Sordo warns in-car temperatures will be "too hot" in Sardinia

Leading Rally1 drivers have said they are bracing themselves for one of the most physically and mentally demanding weekends they are likely to encounter in this season’s World Rally Championship.
Sordo warns in-car temperatures will be

Apart from the notoriously rough and unforgiving character of Rally Italia Sardegna’s stages, the main talking point on the eve of the Mediterranean island-based event has been the sweltering conditions crews will experience when belted-up in the cockpit.

Ambient temperatures at round five of the World Rally Championship are expected to peak around 41 degrees Celsius on Saturday, with M-Sport Ford, Hyundai Motorsport and Toyota Gazoo Racing mechanics limited in the steps they have been allowed to take to try and counteract this.

Measures that have been deployed in line with FIA guidance include modifying the cars' roof scoop, introducing small vents to each of the front side windows, and placing silver film on these to reflect heat. Hyundai has also resorted to applying gold to the roofs of their three I20 N Rally 1 cars.

One less noticeable adaptation that can be made centres around how insulation is packaged in the engine bays. How effective these will prove remains to be seen as this morning's shakedown stage ran close to the coast where an onshore breeze made crews' jobs somewhat more bearable.

The subject of cabin cooling – and the effects it was having on drivers and co-drivers – came to a head at Rally de Portugal last month, with current Championship leader Kalle Rovanpera and World Rally veteran Dani Sordo among those who went on the record to complain.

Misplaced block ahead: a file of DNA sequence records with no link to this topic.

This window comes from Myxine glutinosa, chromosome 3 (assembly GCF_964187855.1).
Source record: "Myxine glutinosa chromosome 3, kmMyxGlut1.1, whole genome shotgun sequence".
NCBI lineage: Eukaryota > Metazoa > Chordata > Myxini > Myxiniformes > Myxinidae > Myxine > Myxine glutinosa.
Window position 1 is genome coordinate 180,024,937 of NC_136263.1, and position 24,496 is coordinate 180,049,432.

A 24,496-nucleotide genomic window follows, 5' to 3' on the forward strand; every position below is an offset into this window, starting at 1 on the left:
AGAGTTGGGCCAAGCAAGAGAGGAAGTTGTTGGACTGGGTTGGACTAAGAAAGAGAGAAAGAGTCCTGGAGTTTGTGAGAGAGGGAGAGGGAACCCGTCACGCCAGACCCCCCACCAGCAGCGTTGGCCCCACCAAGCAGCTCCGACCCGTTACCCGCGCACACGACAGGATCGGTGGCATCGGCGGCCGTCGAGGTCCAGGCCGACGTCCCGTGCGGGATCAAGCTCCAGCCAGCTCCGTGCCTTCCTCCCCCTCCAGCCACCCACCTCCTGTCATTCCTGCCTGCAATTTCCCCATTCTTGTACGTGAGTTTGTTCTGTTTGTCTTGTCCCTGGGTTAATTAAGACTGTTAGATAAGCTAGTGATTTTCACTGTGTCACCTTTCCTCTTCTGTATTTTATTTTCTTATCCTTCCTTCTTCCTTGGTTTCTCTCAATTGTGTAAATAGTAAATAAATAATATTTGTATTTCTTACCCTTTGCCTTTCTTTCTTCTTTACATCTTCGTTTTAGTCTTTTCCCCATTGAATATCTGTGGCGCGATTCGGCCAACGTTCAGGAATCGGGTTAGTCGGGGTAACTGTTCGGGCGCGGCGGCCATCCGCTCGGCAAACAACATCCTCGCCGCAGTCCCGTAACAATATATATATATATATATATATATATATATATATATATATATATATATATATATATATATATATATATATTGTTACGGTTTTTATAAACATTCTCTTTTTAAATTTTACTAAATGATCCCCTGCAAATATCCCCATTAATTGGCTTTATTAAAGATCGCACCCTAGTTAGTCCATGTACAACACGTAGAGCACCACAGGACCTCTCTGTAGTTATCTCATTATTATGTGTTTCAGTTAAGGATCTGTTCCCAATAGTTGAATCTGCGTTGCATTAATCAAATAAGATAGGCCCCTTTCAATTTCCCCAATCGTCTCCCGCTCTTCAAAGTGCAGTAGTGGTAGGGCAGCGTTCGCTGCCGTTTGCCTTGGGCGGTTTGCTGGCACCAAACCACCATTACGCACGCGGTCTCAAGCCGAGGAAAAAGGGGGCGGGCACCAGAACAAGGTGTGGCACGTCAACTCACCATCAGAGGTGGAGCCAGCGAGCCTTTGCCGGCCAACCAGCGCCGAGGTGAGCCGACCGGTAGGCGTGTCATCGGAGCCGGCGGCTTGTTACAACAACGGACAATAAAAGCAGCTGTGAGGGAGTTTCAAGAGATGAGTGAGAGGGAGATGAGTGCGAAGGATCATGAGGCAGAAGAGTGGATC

Co-drivers are known to experience the heat issue more given that the route of the exhaust has been altered from the central position on the now obsolete World Rally Cars to the right-hand side of the hybrid-powered Rally1 cars – right where they sit.

Sordo said the weekend ahead in Sardinia was full of unanswered questions. “We don’t know,” said the Spaniard, when asked just how challenging the weekend will be. “It will be difficult to be comfortable in the car.

“It will be too hot. The temperatures in the previous years was a little bit more cold. Now there is no wind, really hot, much more warm inside. It will also be a big challenge.”

M-Sport Ford’s Craig Breen admitted there was little anything crews can do over-and-above their regular routines to acclimatise to the extreme conditions. “Honestly, there is not so much that you can do to be fully ready. You can go in a sauna – that’s as much as you can do,” he said.

“The guys have tried to do the best they can in the short time between Portugal to try and insulate the car from the heat a little bit better.

“This morning didn’t feel too bad but the air is a little bit fresher closer to the sea. Obviously, it was earlier in the morning and not as many kilometres. It will be interesting to see what the weekend will be,” added the Irishman.

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